• Christopher G. Moore

Report on Foreign Eyes by Christopher G. Moore

The subject of the panel was: Thailand in the Eyes of Others. The FCCT described the evening as follows:


“Thailand has been through some tumultuous months with scenes that have both horrified and bemused many. The world has drunk a heady cocktail of ramwongs, snipers, firebugs, rogue generals, blood-pouring rituals, live firing, burning tyres, APCs, black militia/magic/smoke, terrorism warrants, VIP prisons, dead journalists, travel advisories, Kevlar, empty streets, failed compromises, broken deadlines, government statements, razor wire, outraged letters to the editor, burnt-out buildings and disputed body counts.

“Without doubt, this has been a story that every one of us might mix a little differently – and perhaps not even with all the same ingredients. Much has been reported, said and written – and a great deal has also been argued about what was or was not reported, said and written. It goes without saying that every individual’s perception of events is framed by what they know (or think they know), and where they were at any given time. When events move quickly and possibly disastrously, perceptions and reality may diverge dramatically. Did this happen here?

“The FCCT is pleased to welcome an expert Thai panel to offer some insights into their land and how they feel it has recently been presented:

Dr Sumet Jumsai – Architect, artist and social commentator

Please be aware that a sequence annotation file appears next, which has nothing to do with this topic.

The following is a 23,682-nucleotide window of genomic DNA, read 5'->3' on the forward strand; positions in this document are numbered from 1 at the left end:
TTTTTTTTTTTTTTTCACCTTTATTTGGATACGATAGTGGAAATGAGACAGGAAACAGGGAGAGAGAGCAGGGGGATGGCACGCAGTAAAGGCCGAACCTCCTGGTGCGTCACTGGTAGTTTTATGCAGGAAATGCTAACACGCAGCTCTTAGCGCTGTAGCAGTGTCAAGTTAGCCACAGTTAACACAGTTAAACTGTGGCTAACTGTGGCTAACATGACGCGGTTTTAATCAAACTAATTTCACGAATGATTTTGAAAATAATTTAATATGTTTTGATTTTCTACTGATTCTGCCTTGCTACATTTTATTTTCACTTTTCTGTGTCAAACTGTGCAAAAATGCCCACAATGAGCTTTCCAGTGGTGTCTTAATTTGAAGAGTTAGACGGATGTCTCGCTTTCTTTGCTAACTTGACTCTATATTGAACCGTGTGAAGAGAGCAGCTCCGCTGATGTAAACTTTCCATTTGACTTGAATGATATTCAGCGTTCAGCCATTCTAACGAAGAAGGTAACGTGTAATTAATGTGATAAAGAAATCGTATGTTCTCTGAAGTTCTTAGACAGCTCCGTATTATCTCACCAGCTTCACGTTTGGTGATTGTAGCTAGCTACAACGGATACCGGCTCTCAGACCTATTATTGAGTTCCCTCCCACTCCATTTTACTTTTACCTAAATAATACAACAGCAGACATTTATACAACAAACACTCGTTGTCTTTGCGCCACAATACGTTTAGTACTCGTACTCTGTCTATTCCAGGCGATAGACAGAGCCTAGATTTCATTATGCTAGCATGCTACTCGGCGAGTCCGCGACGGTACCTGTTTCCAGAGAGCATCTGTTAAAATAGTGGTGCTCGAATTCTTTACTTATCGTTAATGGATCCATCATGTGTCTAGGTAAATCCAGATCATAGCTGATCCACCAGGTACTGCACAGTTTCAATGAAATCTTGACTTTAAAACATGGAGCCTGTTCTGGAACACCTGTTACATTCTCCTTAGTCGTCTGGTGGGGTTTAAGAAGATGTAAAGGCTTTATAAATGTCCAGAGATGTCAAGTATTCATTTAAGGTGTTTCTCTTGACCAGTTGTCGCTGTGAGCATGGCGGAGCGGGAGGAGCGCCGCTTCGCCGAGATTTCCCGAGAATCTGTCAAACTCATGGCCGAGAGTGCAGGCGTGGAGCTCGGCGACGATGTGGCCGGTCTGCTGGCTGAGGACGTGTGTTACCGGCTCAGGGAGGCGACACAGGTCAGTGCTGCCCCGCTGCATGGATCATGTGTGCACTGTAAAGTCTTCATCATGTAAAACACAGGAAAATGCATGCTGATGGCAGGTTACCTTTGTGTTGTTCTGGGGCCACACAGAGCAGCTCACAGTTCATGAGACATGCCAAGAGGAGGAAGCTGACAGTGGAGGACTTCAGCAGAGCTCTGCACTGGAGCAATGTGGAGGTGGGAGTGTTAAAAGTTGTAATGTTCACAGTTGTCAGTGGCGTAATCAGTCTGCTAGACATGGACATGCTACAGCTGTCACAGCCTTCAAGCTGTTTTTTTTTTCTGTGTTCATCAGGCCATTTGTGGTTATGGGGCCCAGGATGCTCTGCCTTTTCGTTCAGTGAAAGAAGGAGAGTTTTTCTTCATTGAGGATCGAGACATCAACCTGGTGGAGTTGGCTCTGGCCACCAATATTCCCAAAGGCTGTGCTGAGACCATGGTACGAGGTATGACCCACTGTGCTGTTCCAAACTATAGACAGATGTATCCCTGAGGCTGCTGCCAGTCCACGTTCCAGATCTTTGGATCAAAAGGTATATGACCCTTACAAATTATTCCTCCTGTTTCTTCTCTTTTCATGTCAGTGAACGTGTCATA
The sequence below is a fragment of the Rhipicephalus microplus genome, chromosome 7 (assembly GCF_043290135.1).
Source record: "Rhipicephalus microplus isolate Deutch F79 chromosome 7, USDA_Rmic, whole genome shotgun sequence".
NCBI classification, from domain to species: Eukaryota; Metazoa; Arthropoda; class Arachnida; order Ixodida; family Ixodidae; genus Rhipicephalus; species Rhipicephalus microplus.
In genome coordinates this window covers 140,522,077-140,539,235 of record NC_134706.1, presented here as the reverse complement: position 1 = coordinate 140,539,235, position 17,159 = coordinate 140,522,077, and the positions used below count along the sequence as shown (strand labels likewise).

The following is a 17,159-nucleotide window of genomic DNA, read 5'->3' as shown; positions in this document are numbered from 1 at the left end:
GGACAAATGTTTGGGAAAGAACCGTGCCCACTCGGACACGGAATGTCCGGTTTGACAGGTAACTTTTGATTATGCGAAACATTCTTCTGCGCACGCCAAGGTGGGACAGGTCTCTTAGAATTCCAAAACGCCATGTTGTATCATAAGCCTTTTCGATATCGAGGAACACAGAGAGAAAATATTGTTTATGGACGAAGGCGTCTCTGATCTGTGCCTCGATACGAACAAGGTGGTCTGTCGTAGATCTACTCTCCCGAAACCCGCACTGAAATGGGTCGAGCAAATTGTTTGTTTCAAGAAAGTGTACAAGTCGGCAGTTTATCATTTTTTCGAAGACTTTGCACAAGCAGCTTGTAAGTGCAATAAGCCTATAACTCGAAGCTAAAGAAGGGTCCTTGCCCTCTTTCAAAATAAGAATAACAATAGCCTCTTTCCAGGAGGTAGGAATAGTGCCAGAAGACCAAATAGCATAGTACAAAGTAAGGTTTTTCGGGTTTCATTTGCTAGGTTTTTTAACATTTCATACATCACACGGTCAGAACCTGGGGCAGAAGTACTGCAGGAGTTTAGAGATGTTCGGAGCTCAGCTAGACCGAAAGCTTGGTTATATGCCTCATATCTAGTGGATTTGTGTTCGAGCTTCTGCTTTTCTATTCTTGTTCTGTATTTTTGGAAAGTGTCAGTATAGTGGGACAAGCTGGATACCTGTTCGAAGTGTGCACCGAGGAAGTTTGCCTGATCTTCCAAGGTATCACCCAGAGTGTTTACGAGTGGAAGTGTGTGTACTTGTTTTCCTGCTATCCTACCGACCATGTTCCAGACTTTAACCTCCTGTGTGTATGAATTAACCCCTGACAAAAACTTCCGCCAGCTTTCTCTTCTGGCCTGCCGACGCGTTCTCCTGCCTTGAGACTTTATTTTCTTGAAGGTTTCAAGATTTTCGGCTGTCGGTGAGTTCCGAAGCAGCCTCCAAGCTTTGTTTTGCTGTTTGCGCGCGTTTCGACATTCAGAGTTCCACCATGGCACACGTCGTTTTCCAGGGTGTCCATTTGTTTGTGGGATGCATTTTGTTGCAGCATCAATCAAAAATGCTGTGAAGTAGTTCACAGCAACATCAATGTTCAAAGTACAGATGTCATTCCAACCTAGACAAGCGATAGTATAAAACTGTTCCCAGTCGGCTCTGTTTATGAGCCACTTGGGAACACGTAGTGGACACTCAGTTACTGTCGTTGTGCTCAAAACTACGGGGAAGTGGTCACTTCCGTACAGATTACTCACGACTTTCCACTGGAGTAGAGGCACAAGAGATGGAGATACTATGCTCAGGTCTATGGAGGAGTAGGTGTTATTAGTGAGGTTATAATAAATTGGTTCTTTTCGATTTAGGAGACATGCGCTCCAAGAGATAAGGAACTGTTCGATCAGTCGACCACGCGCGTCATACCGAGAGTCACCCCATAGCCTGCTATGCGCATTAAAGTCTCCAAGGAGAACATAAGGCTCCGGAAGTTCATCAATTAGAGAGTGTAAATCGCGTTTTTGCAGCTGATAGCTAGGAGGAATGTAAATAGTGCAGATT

Kraisak Choonhavan – Deputy Chairman of the Democrat Party, former senator and expert in foreign relations

Pana Janviroj – Chief Operating Officer of the Nation Group

Somtow Sucharitkul – Composer, author and social commentator”


On Wednesday evening 2 June 2010, under the heading of Thailand in the Eyes of Others, the FCCT panel focused attention on the foreign media coverage of the Red Shirt demonstrations and ultimate confrontation in mid-May 2010. Including those killed in April, the total loss of 88 lives and the burning of 36 buildings in Thailand.

I have some observations about the panel and the audience questions that followed. In any panel discussion, how the question for the panelist is framed is important. The FCCT had placed a wide frame on the question—How fair and balanced was the foreign media coverage? The evening was mainly a Thai critique on the international TV news about how the Thais in political conflict were presented to an international audience. In particular, the panel, as were Thai questioners, were highly critical of TV coverage by CNN and BBC.

These two networks covered the street fighting and that coverage inflamed a number of Thais, especially those who support the government’s side. Nothing of substance was said about the other media—print media, including news, features, editorials, or blogs, facebook or twitter. It was as if only the TV news of CNN and BBC had covered the conflict. That is a considerable distortion of news sources and the impact of various news sources concerning the Thai May conflict.